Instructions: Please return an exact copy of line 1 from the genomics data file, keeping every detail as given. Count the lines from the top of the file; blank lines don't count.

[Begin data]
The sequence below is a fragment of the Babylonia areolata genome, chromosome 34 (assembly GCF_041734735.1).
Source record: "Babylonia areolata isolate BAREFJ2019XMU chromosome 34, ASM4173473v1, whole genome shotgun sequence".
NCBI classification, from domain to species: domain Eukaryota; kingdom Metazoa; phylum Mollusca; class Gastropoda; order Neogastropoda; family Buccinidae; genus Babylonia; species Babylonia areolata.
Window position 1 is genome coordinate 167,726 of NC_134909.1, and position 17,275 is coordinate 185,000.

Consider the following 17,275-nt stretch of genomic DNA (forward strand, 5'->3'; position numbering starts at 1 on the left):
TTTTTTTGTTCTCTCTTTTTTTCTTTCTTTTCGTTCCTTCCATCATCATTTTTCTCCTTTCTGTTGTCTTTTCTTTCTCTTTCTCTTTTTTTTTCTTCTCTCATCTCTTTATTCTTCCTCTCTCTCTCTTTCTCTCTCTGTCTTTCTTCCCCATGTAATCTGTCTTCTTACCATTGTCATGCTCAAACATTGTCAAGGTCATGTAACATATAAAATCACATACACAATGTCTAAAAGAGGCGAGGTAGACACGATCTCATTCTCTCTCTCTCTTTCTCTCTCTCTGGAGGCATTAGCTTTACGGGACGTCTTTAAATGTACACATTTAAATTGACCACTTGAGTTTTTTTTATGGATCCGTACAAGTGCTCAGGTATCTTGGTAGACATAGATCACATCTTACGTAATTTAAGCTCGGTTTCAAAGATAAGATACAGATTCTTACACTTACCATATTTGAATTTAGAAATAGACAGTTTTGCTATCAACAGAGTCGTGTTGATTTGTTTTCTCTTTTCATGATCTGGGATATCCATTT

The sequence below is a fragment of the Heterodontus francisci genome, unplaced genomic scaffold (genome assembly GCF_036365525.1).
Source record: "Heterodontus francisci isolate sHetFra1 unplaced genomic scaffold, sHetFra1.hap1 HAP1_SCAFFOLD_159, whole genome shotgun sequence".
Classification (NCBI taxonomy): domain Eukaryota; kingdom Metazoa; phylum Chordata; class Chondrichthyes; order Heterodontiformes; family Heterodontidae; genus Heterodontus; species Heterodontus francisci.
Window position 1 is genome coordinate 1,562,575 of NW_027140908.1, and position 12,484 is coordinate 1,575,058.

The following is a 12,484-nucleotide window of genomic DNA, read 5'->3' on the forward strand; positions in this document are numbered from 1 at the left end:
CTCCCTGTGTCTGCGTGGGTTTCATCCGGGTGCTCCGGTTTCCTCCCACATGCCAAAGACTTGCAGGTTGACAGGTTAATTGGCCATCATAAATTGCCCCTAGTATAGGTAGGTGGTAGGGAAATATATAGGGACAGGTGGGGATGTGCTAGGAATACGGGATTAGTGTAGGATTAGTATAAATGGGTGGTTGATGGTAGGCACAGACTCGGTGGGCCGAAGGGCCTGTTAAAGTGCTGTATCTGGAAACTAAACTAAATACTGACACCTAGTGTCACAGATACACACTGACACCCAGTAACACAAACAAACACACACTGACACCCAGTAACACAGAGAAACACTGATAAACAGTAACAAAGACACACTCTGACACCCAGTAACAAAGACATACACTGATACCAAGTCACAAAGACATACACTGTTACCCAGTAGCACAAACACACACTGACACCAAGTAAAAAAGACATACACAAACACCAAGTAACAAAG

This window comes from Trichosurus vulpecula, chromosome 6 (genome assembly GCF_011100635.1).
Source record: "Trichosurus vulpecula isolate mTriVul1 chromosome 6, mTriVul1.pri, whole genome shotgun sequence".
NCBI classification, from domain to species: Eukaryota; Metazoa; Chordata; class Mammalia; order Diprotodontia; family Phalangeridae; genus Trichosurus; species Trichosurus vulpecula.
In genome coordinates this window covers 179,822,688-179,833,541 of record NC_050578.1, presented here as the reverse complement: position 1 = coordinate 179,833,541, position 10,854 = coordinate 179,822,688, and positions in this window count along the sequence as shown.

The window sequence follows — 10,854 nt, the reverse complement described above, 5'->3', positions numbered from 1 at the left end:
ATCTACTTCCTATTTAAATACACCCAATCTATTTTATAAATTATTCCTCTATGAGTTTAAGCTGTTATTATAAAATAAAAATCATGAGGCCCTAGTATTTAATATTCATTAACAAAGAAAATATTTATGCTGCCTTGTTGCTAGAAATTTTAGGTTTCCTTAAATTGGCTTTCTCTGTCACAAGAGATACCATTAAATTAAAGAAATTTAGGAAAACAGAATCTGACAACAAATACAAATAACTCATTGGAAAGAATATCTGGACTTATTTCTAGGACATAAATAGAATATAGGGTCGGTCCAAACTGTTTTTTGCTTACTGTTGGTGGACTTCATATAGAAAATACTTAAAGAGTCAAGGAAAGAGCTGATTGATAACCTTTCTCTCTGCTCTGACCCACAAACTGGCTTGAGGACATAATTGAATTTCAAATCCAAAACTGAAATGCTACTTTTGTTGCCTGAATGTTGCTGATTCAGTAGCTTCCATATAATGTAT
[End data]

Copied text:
The sequence below is a fragment of the Babylonia areolata genome, chromosome 34 (assembly GCF_041734735.1).